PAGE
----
Why a Once-Hated 1980s Design Movement Is Making a Comeback

Although you know it when you see it, it's hard to accurately describe Memphis design without resorting to specific 1980s pop cultural references. It's Pee-Wee's Playhouse meets Miami Vice. It's Saved By The Bell plus Beetlejuice. And it's all coming back, in a very big way.

There's an American Apparel line featuring those squiggly graphics. New furniture directly inspired by those outrageous postmodern vibes. An entire show during New York's Design Week that seemed to be ripped from a 1986 copy of Vogue. The world is looking a whole lot more like Delia Deetz's living room these days.

Why a Once-Hated 1980s Design Movement Is Making a Comeback

Ettore Sottsass, Carlton Room Divider, 1981. Plastic laminate. Private collection, courtesy Dixon Gallery and Gardens

The Memphis Group was founded by Ettore Sottsass, an industrial designer you might know best for his lipstick-red "Valentine" Olivetti typewriter. In 1980 he gathered a group of a dozen designers in Milan to form a new collective. The name "Memphis" was supposedly derived from the Bob Dylan song "Stuck Inside of Mobile with the Memphis Blues Again" which played during that initial meeting—it had nothing to do with Memphis, Tennessee. Or Memphis, Egypt.

Why a Once-Hated 1980s Design Movement Is Making a Comeback

Michele de Lucchi, Flamingo (bedside table), 1984. Plastic laminate and lacquered wood. Private collection, courtesy Dixon Gallery and Gardens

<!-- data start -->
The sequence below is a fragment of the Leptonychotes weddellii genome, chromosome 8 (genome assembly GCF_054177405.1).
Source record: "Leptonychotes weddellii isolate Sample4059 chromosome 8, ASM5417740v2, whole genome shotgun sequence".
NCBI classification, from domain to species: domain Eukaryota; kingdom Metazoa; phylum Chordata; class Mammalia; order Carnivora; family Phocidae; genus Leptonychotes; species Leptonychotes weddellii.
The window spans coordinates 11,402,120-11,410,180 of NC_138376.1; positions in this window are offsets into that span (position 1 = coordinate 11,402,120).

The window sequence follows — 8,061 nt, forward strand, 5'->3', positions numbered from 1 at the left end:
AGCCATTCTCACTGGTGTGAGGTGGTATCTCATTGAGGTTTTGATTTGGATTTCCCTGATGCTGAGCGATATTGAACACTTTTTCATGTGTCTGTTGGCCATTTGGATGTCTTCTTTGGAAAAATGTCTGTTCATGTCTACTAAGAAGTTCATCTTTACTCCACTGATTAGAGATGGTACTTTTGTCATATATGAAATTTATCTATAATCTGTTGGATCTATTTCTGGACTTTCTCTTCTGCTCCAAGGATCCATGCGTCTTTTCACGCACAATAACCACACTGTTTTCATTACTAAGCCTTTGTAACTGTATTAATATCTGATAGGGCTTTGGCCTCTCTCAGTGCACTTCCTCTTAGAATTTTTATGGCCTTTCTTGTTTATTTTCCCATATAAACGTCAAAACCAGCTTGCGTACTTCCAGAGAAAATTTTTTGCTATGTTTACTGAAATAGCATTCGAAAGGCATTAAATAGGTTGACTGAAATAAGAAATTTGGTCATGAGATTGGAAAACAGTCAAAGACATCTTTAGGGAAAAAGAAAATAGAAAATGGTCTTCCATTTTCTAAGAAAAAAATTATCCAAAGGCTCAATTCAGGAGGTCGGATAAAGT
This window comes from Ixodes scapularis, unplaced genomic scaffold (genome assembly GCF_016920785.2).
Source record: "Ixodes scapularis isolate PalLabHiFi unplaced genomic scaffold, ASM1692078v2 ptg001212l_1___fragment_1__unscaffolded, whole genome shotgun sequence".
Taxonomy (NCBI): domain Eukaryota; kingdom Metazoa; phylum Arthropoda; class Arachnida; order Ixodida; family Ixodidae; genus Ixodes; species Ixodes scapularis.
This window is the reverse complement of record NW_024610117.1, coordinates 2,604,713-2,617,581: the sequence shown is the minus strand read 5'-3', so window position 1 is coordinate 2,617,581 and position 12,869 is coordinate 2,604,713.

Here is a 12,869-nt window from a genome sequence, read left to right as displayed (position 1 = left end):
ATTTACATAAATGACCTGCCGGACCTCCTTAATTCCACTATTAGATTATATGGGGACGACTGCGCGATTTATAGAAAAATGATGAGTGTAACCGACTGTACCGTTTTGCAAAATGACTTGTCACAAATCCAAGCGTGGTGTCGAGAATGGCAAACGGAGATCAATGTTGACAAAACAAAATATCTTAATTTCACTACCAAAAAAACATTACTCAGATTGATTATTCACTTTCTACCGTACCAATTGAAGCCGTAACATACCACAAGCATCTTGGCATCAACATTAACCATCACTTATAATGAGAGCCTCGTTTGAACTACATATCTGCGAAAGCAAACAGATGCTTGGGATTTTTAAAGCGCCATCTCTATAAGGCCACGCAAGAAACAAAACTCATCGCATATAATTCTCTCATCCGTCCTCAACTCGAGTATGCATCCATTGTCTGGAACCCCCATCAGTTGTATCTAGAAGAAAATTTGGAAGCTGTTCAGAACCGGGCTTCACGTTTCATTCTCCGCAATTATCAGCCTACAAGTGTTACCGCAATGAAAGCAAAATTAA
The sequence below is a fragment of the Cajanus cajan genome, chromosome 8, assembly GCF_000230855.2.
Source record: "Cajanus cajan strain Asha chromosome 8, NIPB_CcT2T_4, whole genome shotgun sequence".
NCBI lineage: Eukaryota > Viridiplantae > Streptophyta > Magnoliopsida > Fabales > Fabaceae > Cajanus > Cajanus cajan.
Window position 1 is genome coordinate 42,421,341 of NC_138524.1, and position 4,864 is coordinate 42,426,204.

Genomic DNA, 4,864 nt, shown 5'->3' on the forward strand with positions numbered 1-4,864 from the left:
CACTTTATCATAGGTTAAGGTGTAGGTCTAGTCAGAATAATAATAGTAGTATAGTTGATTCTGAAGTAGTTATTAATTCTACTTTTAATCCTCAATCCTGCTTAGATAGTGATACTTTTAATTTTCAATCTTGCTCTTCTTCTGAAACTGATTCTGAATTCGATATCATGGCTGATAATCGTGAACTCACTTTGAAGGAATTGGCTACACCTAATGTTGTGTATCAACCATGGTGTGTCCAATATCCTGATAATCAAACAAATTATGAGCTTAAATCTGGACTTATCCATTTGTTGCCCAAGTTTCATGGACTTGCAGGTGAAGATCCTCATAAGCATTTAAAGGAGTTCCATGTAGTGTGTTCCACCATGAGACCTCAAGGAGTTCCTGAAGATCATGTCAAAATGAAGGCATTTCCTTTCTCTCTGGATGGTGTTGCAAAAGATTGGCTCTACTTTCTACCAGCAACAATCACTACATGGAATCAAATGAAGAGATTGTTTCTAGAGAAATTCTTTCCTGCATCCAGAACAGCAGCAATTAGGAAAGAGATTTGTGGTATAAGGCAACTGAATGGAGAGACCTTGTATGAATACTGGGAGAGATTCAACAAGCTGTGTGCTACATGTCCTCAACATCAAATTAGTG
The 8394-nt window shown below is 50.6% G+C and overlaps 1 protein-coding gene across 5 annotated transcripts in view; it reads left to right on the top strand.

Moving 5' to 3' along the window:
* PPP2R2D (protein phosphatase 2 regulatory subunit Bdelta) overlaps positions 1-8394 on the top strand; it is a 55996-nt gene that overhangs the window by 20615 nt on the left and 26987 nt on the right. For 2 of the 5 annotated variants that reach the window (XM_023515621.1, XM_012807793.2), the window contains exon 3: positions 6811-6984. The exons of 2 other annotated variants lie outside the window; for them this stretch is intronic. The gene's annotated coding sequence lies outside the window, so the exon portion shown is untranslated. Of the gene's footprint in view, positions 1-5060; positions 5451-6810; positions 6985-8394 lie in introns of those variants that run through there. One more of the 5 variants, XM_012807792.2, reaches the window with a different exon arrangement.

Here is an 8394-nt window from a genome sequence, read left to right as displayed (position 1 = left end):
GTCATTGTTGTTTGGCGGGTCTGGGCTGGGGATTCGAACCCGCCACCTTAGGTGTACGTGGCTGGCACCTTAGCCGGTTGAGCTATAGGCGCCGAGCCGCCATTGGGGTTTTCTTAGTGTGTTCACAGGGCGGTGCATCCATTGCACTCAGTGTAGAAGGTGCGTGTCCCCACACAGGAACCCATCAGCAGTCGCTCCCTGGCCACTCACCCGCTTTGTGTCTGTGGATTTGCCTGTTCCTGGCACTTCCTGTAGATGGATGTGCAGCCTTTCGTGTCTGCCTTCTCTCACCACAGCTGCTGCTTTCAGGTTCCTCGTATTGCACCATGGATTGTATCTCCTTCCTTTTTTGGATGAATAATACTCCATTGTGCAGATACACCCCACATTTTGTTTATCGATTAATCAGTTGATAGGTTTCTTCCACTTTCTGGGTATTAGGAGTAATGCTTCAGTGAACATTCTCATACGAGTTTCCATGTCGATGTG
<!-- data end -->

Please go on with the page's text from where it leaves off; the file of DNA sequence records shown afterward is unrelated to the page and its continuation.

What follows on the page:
In the short-lived official period that the Memphis Group was active—technically 1981 to 1987—their work was influential... and polarizing. Memphis was inspired by a few converging, if not particularly similar movements: Art Deco, Pop Art, and the emerging postmodernism (PoMo) which would come to pervade everything from furniture to film to music. The signature Memphis piece combined overtly geometric shapes from a variety of materials in bright, contrasting colors. Graphic patterns—usually black and white—were not unusual. It was a striking departure from the understated modern design that had ruled for decades.

Why a Once-Hated 1980s Design Movement Is Making a Comeback

Marco Zanini, Dublin (sofa), 1981. Plastic laminate, metal, and synthetic fabric. Private collection, courtesy Dixon Gallery and Gardens

A show that closes this weekend at the Dixon Gallery and Gardens—in, yes, Memphis—has collected over 150 pieces of Memphis work, roughly half of the number of pieces that were officially produced by the movement during their short reign. Although many of the period's designers like L.A.-based Peter Shire (below) continue to produce work aligned with Memphis ideals, for the most part, this was a fleeting moment in design history.